In Pursuit of Profit
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Originally published: 7/31/2018
When we published this article originally, it was almost two years before the pandemic changed day-to-day accounting activities and the way bookkeepers and accountants work. What we have seen in the years since is an uptick in financial professionals asking questions around the timing for things like reconciliations and reporting. The monthly or quarterly schedules they once leaned on for basic accounting activities seem to have gone by the wayside in favor of more frequent, or even real-time, generation and analysis.
Bank reconciliations in particular are becoming increasingly important for organizations in today’s rapidly shifting business landscape. As financial transactions are getting more complex, cyber fraud is becoming more prevalent, compliance requirements are increasing, and timely financial decision-making is more important than ever before, bank reconciliations are at the epicenter of today’s accounting activities.
Don't wait around for "the right time" to improve your accounting functions! Now is the time to stop putting off the planning and cleanup work that always seems to get pushed to the backburner. Commit yourself to embracing a culture of continuous improvement – looking for places where you can overhaul whatever is broken and streamline areas that are not working optimally.
So, how do you identify where your accounting department needs to improve?
Ask your accounting team and any staff that deals directly with them where their pain points are and what they would prioritize fixing. By including both the team’s feedback and the rest of the organization’s perspective, you will get more balanced input on what kinds of changes should be prioritized.
Focus on operations, processes, and policies with the potential to have a big impact on either efficiency or accuracy. Possible areas to focus on include:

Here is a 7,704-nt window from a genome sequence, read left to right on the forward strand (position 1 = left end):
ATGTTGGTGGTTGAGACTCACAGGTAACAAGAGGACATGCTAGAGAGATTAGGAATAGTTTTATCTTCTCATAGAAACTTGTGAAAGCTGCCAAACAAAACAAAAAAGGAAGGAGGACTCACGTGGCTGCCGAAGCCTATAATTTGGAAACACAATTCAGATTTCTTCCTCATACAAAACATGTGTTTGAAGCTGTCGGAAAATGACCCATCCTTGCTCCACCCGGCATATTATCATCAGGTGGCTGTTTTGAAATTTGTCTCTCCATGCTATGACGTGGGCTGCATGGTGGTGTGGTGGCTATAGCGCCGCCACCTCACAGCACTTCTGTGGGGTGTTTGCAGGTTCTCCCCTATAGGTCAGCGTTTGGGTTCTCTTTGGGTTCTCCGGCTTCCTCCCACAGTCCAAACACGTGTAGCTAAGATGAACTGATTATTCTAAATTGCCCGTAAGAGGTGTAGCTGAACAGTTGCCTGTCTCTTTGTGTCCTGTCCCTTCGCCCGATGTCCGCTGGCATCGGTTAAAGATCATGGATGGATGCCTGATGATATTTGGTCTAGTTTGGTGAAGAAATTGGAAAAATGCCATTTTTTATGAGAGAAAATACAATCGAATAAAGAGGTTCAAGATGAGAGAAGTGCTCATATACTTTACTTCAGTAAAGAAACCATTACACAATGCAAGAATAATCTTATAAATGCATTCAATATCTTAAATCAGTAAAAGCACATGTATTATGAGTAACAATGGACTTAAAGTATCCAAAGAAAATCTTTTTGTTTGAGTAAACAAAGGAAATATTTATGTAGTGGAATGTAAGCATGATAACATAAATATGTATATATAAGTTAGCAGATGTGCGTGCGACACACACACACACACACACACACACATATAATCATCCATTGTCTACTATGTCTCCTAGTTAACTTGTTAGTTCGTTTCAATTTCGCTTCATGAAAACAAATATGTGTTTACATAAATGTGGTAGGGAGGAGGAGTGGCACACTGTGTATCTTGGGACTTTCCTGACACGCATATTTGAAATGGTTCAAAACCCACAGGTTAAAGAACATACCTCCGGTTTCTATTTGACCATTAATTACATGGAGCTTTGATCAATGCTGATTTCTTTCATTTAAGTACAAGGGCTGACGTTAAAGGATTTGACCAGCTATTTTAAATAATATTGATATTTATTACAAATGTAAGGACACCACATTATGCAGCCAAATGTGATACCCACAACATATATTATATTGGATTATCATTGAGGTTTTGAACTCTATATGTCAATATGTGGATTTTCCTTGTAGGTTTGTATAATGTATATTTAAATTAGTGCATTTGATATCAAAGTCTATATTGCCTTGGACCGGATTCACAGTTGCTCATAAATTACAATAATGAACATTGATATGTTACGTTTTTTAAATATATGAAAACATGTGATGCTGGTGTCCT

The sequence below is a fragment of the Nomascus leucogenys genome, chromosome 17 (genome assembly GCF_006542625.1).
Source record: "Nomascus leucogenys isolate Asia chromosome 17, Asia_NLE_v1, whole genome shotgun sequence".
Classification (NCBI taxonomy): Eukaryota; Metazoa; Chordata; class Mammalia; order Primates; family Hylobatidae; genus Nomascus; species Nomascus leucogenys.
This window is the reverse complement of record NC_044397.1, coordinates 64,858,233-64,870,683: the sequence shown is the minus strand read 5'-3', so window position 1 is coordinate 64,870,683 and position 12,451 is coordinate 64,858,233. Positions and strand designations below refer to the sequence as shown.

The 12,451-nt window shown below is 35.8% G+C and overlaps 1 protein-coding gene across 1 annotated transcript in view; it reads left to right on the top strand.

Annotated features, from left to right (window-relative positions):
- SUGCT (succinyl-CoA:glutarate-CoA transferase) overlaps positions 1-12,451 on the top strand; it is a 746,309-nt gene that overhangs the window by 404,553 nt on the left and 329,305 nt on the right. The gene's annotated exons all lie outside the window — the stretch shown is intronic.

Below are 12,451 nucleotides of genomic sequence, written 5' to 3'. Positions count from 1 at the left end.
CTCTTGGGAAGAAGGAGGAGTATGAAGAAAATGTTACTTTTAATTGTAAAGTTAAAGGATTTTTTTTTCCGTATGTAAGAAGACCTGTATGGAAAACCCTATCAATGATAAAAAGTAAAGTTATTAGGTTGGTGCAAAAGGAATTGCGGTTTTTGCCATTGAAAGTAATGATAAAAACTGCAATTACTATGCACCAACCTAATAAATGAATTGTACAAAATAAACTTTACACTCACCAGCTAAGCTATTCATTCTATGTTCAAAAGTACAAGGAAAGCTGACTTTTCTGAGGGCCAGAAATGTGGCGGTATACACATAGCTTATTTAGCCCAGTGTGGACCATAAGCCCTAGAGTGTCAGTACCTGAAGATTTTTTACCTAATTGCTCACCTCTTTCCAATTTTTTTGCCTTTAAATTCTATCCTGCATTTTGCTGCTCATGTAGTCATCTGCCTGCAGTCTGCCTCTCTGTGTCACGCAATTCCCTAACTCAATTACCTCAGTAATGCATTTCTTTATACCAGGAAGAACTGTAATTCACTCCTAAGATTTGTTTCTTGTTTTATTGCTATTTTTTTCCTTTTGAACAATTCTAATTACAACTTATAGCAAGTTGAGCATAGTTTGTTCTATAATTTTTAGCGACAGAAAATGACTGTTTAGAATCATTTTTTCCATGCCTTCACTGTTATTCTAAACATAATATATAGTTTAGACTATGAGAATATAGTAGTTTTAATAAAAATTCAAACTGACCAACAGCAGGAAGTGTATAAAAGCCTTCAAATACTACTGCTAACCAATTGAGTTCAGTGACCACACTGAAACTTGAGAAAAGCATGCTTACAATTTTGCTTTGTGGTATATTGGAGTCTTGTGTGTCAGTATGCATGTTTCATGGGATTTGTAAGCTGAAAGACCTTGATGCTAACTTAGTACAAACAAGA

As the year wraps up, now is the time to plan and prepare for your upcoming tax filings. What should you be thinking about now personally and professionally to make smart tax decisions? When will you need to bring in professional to ensure you are on the right track to minimize tax obligations and facilitate business growth? Use this comprehensive checklist to avoid missing any critical components of your tax strategy:
2020 has been a year of disruptions and reactions. Companies have reacted to supply chain interruptions, new regulations, shifting market demand, and staffing issues, among other challenges with some faring better than others.
Marcus Wagner explains, “Because of COVID-19, businesses and their accounting departments are going through a cycle of shock (and maybe some denial), survival, learning and adaptation. For those of you who haven’t done so yet, it’s critical to begin the shift into the learning and adaptation phases as quickly as possible so we emerge stronger as a result."
Adapting has been critical thus far and will continue to be as we move into 2021. An adaptation mindset allows your business to respond to current challenges and anticipate future disruptions to generate better financial outcomes. Companies with accounting teams that adapt quickly can minimize revenue loss during a downturn and capitalize on revenue opportunities faster during a recovery period.
After your business has closed, you are probably ready to get rid of whatever you do not need and move on to your next endeavor. Unfortunately, not keeping key documents can get you in trouble with the IRS or state treasury department long after the business has closed. However, companies generate a tremendous amount of paperwork every year between tax filings, employment records, benefits information, licensure, property certificates, financial reports, and insurance documents. While it is less common, the Social Security Administration, Equal Employment Opportunity Commission, and Immigration and Naturalization may also ask for business records after your business has ceased operations as well.
So, what should you keep, and for how long?
Billing fraud is the most common type of fraud that small businesses experience, accounting for 27% of all fraudulent activity.
Billing fraud primarily occurs in one of three ways, when employees:
While employees may justify their illegal actions due to need or entitlement, billing fraud ends up costing small businesses billions of dollars every year.
Starting a new business is one-part passion and two-parts paperwork.
Entrepreneurs can quickly get overwhelmed by the vast federal, state, and local requirements in place to regulate the formation of new businesses. Furthermore, focusing on requisite steps can distract new business owners from asking astute questions and doing critical market research to hone their business ideas.